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Friday, May 25, 2018
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Persistent plantar warts defy treatment

Q: My husband has terrible plantar warts. They have been frozen multiple times by a dermatologist. Acid patches ate away at his healthy skin, but not the warts. The warts have spread and are practically covering his entire heel. We are at a loss. Is there any remedy to get rid of these warts once and for all? Answer: Plantar warts occur on the toes or soles of the feet and can be quite painful. Treatment is not always successful, as you have discovered. Readers have shared remedies that include turmeric paste, duct tape or banana peel on the wart. The turmeric powder is mixed with a little olive oil, applied to the wart and covered carefully with tape. The socks you wear may become stained, so don't use your best pair. Change the turmeric daily. To use banana peel, cut a piece of the peel to the size of the wart and tape it to the foot, with the inner side of the peel against the wart. This, too, is changed daily; some people wear it only at night.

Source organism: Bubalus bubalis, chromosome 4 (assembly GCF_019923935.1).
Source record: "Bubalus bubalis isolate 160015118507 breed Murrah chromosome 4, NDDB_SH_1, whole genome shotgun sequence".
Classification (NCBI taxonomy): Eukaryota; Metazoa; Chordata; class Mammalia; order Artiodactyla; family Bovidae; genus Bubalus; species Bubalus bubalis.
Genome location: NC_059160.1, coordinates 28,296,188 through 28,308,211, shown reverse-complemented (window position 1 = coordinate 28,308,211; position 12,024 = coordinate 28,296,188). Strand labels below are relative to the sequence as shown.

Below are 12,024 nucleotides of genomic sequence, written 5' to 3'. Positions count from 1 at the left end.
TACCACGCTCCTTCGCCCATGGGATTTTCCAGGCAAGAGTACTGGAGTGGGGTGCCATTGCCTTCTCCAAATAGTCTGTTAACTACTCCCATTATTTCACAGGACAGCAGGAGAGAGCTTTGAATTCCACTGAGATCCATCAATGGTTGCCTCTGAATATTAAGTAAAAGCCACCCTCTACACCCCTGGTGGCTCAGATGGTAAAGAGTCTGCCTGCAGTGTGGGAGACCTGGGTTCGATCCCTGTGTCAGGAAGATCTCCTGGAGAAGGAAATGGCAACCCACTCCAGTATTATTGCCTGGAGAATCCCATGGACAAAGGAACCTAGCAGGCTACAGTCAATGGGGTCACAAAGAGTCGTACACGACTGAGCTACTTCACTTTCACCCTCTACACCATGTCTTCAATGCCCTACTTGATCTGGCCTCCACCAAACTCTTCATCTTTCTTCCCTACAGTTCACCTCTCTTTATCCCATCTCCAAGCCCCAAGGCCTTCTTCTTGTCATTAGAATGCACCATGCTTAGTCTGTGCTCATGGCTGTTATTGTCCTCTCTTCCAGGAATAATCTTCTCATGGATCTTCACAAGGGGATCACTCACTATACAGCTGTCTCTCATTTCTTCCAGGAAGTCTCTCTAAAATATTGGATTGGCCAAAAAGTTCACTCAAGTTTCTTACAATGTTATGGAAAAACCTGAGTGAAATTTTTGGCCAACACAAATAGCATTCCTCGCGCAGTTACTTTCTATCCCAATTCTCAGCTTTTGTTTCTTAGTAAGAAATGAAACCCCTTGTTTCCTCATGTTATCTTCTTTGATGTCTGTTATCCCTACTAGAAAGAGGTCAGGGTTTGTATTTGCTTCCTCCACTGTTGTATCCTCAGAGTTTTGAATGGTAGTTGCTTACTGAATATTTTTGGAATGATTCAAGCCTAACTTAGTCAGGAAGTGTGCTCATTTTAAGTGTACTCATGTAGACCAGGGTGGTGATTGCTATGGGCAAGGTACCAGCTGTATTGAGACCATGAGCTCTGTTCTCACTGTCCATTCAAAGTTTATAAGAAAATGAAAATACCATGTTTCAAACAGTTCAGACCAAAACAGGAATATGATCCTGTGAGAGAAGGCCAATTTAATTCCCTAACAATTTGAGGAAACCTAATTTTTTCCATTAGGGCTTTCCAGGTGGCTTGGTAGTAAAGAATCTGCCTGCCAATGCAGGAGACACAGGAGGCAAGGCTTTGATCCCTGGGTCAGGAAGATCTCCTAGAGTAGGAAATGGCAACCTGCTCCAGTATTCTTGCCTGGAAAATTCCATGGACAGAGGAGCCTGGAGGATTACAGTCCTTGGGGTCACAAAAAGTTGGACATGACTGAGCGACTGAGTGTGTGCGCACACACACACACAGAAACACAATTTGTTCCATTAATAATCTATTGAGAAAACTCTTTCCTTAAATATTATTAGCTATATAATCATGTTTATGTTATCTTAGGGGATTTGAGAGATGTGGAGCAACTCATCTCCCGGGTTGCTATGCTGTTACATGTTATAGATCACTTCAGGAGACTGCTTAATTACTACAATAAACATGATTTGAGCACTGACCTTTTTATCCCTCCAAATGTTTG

Any of these remedies may take up to six weeks, so be patient. Another approach is the oral heartburn drug Tagamet (cimetidine), taken twice daily. Q: My mother-in-law was hospitalized twice this winter for a weak heart. The hospital was very aggressive in treating her diabetes, although we repeatedly told them that she is better off with blood sugar a little higher than "normal." Then she was in a nursing home for three months for rehab, and again they were aggressive with diabetes management, although we again insisted that a higher-than-normal glucose level was normal for her. Twice she was sent back to the hospital when her blood sugar crashed, once down to 43 and the second time to 25. They were giving her too much diabetes medicine despite our requests. Now she is in assisted living but completely confused. Could the low blood sugar episodes have affected her brain? Answer: A recent study (JAMA Internal Medicine online, June 10, 2013) reveals that episodes of hypoglycemia (severe low blood sugar) double the risk for dementia. Your mother-in-law's blood sugar was far too low. Trying to keep blood glucose within narrow limits increases the likelihood of a hypoglycemic crash. This is especially worrisome in older people. We are sending you our Guide to Managing Diabetes with more details on monitoring blood sugar and a variety of ways to control it. Anyone who would like a copy, please send $3 in check or money order with a long (No. 10), stamped (66 cents), self-addressed envelope to: Graedons' People's Pharmacy, No. DM-11, P.O. Box 52027, Durham, NC 27717-2027. It also can be downloaded for $2 from our website: www.peoplespharmacy.com. Q: I have two friends who have developed severe red-meat allergies, one of whom was told by his doctor that it was likely tick-bite-related. What can you tell us about this? Answer: The condition your friends have developed is called "alpha-gal allergy." It is triggered by a reaction to a tick bite (Current Opinion in Allergy and Clinical Immunology online, June 5, 2013). Eating beef, pork, lamb, rabbit, venison or buffalo meat can result in a delayed anaphylactic response (three to six hours later). Read more about this mysterious but potentially life-threatening allergy on our website, www.PeoplesPharmacy.com. Children are increasingly susceptible and may be hard to diagnose. Q: Will beet root powder boost libido? I started adding a teaspoon of beet root powder to my morning juice after hearing about it on your radio show, since my doctor advised me I was pre-hypertensive. I'm 51, and my wife and I enjoy a very active sex life even after 25 years together. A few times a week is normal. Since taking the beet root powder, I'm pestering my wife daily, and that's just a little too much for her. Have you heard from others whose sex drive has increased due to beet root powder? Answer: Five years ago we read a study showing that beet root juice could lower blood pressure. A recent review has confirmed this fascinating discovery (Journal of Nutrition, June 2013). Beet root helps the body create nitric oxide in blood vessels. This makes them relax, improves blood flow and lowers blood pressure. The erectile-dysfunction drugs (Cialis, Levitra and Viagra) all work through a similar mechanism. By increasing nitric-oxide levels, they improve blood flow to the penis. We could find no credible evidence that beets boost libido, but improving circulation might have unexpected benefits when it comes to sex. If this continues to be a problem, however, you may want to moderate your beet root powder intake or find a different way to control your blood pressure. Q: I grew up highly allergic to poison ivy. Our one acre was covered with it, and I seemed to have it year-round. In 1978, we got milk goats to eat the vines, with no thoughts other than to get rid of the ivy. I started drinking their milk. In 1981, we began clearing thick woods that were infested with poison ivy. I tried not to get in it, but in clearing 35 acres and following a bulldozer around while picking up sticks, I am positive that I had to have encountered it. I never did get a rash, though. I couldn't believe how lucky I had been. About a year later, there was an article in the Dairy Goat Journal about the immunity factor, and I thought back to determine the last time I had a rash. I could not remember ever having one after getting the goats, now 28 years ago. Answer: We could find no scientific evidence to support this idea. Some researchers report that goats eating poison oak or poison ivy don't transfer the irritating compound, urushiol, to their milk. We have heard, however, from other readers with a similar experience. Here's one such story: "I grew up with goats and drank only goat milk. Our goats had acres of land to roam and ate lots of poison ivy. Neither my brother nor I have EVER had poison ivy, and we can roll in it without getting it. My mother and father, who were both sensitive to poison ivy before the goats, have never had it since." Q: During a power outage, I burned four fingers while removing hot glass from a kerosene lantern. I first used cool water, then soy sauce, without much relief. I quickly went to your website and searched "burns." I found the mustard remedy. I put on a sterile plastic glove and squirted yellow mustard in the fingers, and left this on for an hour. Immediate relief! Answer: We're glad this remedy helped. In their column, Joe and Teresa Graedon answer letters from readers. Write to them via their website: www.PeoplesPharmacy.com.